It seems we spend less and less time outdoors, leading to a generation that has respects and protects the outdoors less. We can appreciate things better when we experience them.
So how do we give out children good outdoor experiences? Here are 10 ways to help children appreciate the outdoors (and create memories).
1. Visit the moon every night. Before going to bed, take a step outside to see the moon. What phase is it in? How bright is it? Is it visible?
2. Collect things outside to use for crafts or just a table decoration inside. You can do t his in your yard or a park. Look for unusual rocks, for seed pods, dried flowers, unusual shaped sticks, dried leaves, etc.
3. Plant a garden. If you don’t have the space outside for a garden, plant something in a pot that can be outside or if absolutely necessary, inside.
4. Go for the same walk at different times of year. Going for the same walk at different times of year helps children to recognize the changes that happen with the seasons from green leaves to colored leaves to no leaves.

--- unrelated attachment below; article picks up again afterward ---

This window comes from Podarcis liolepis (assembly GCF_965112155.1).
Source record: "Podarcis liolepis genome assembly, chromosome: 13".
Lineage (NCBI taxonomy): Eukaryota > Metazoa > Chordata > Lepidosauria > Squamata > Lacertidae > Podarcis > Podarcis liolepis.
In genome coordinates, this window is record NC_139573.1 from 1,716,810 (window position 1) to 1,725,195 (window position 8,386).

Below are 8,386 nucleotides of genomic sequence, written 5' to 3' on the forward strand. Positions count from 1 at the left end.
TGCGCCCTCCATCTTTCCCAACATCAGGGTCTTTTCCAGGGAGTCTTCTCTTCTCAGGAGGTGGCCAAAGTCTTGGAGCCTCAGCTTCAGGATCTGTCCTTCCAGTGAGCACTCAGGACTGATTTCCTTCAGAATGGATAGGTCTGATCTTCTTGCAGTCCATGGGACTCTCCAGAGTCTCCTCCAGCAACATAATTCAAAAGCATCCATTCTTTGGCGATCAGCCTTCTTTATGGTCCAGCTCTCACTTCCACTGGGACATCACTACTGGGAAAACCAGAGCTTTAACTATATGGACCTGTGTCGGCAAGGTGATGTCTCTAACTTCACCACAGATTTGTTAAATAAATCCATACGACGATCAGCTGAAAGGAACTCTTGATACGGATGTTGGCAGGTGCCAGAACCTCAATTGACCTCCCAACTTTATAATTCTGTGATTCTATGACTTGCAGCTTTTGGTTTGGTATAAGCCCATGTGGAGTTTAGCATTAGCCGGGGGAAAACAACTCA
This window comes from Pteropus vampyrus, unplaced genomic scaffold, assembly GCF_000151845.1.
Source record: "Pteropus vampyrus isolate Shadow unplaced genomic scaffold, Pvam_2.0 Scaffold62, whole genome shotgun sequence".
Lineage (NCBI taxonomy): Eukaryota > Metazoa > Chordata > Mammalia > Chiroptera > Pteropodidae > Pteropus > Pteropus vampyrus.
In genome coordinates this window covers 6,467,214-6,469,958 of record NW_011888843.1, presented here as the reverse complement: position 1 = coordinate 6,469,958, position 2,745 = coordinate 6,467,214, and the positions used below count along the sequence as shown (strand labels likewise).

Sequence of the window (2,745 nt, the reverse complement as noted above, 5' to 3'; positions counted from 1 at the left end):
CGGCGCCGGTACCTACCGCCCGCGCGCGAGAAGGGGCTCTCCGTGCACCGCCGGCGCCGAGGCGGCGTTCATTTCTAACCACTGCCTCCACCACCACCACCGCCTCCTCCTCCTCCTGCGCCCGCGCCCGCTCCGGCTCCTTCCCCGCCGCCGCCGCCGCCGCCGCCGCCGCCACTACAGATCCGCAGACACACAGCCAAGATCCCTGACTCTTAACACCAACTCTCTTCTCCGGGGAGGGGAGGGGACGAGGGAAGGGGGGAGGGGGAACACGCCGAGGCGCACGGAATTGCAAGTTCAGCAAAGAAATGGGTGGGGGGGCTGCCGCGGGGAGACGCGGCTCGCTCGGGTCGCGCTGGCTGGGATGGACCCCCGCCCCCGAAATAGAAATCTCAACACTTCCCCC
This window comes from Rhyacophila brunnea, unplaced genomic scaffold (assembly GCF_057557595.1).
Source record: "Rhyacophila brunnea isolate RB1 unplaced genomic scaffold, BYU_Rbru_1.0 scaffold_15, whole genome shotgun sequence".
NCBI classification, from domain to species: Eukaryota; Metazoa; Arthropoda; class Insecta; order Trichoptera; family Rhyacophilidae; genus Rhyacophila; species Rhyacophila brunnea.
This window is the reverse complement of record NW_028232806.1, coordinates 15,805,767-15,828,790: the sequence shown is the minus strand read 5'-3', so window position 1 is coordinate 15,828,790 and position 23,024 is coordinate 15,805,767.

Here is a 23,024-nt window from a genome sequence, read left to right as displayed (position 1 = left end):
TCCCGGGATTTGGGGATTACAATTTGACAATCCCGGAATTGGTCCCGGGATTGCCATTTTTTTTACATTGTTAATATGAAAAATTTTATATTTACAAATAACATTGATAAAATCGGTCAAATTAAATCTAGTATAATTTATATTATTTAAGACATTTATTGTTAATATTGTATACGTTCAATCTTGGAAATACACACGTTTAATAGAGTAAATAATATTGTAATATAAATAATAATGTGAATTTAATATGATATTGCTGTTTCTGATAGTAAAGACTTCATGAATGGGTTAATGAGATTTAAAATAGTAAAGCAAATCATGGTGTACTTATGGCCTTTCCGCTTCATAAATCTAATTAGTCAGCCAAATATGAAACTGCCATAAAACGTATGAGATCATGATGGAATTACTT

5. Visit a farm. Its easy to visit a farm in autumn when many have pumpkin festivals. Better yes, volunteer on a farm. Organic farms are very labor intensive and often welcome volunteers. We certainly do on our farm.
6. Learn a constellation. Look up at the skin at night and learn at least on constellation. The Big Dipper is one of the easiest to learn if you live in the Northern Hemisphere. Learn about the Big Dipper here.
7. Identify the parts of a flower. Take a really close look at a flower. Do you see the stigma, the petals, the anther? Here is a nice flower diagram.
8. Find a nice looking rock. Bring it home and paint it to use as a paperweight.
9. Walk along a stream. Look for life in the stream. This can be small fish, algae, even crawdads.
10. Take a short walk outside everyday, no matter what the weather. Even if its only for 10-15 minutes, being outside can improve health and bring an appreciation for nature.
Read the REI (Recreational Equipment, Inc.) Report “The Path Ahead”
I love the idea of watching the moon every night with young children. It does change noticeably every night, but you have to observe it carefully. A teachable moment.